By Frederick Choo
Two famous existentialists, Martin Heidegger and Jean-Paul Sartre, believe human beings to be incomplete. In this article, I will first briefly outline Sartre’s view on incompleteness. Then I will turn to Heidegger’s view and show how it links to the existential implications of death. Lastly, I will argue that a Christian, who believes in an afterlife, may view death in a similar way that results in many of the same existential implications.
In Being and Nothingness, Sartre lays out two aspects of human existence. The first is facticity. We see this from a third-person perspective, just as when we look at ourselves as objects in the world. For example, one may be said to be a waiter. The second aspect is transcendence, or recognizing that we are not reducible to our facticity. Although one is currently a waiter, one is merely “playing at being a waiter.” He is not really a waiter just as how “the glass is a glass.” Instead, he is a waiter in “the mode of being what I am not.” In other words, while he is being a waiter in one sense, who he is is not fully reducible to being a waiter. It is possible that when he stops playing that role, he can play another. He is in another sense not really a waiter after all. Hence, Sartre views “human reality as a being which is what it is not and which is not what it is,” like how one is being a waiter though he is not reducible to just being a waiter and can actualize other possibilities.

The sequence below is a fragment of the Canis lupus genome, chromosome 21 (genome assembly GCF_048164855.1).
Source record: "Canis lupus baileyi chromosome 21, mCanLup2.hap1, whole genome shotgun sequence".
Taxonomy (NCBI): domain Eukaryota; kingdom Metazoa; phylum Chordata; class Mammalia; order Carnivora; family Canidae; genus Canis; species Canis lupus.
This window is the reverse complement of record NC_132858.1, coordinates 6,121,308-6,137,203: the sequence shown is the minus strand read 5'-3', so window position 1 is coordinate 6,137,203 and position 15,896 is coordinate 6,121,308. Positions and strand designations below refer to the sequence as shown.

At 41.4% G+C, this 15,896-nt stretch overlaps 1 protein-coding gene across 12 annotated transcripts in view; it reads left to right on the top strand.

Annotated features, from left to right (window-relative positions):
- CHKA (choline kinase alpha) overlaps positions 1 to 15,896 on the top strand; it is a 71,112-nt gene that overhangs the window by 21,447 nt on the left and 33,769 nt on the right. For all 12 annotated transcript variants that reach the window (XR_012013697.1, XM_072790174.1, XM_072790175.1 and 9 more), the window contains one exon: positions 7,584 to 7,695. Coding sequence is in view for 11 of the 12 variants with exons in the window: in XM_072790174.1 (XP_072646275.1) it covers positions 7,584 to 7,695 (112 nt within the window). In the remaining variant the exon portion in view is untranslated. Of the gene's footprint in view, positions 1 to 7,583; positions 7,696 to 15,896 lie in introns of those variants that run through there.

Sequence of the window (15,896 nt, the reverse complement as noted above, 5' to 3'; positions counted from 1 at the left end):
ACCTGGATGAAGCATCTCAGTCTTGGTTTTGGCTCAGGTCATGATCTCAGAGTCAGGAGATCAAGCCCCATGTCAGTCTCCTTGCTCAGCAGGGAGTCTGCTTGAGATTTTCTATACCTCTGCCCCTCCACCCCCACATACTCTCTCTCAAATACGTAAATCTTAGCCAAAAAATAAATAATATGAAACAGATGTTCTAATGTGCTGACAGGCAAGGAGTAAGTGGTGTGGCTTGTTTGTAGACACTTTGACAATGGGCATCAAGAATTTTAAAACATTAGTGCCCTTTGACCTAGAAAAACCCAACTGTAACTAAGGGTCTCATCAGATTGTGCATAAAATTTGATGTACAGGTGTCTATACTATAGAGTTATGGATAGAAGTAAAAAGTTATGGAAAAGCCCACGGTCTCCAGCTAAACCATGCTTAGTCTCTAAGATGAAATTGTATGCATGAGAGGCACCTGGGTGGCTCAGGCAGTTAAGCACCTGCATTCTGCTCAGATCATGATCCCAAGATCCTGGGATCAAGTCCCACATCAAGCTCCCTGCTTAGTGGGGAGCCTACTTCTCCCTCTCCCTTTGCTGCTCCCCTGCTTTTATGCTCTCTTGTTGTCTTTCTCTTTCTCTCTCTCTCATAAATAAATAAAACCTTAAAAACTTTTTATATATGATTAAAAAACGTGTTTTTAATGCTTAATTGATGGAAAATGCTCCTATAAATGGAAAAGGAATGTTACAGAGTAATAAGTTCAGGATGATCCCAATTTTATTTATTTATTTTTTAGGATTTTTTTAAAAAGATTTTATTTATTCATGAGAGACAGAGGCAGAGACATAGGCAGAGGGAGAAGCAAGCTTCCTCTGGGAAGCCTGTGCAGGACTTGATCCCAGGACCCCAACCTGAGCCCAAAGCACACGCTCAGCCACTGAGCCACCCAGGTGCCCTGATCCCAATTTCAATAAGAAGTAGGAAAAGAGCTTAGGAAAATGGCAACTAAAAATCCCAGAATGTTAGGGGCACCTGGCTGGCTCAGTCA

As Sartre drew ideas from Heidegger, we can see this idea in Heidegger’s Being and Time. Heidegger uses the word Da-sein to refer to human beings. He claims that the Da-sein’s structure is care. There are many different possibilities for us and we care about actualizing them. This is like Sartre’s transcendence where one realizes that he is not just what he currently is but that he can actualize other possibilities. For example, I may not be a great musician but I want to be one. Care tells us that there is something “in Da-sein which has not yet become ‘real’ as a potentiality-of-its-being.” Hence, Heidegger thinks that there is a constant unfinished quality in the Da-sein.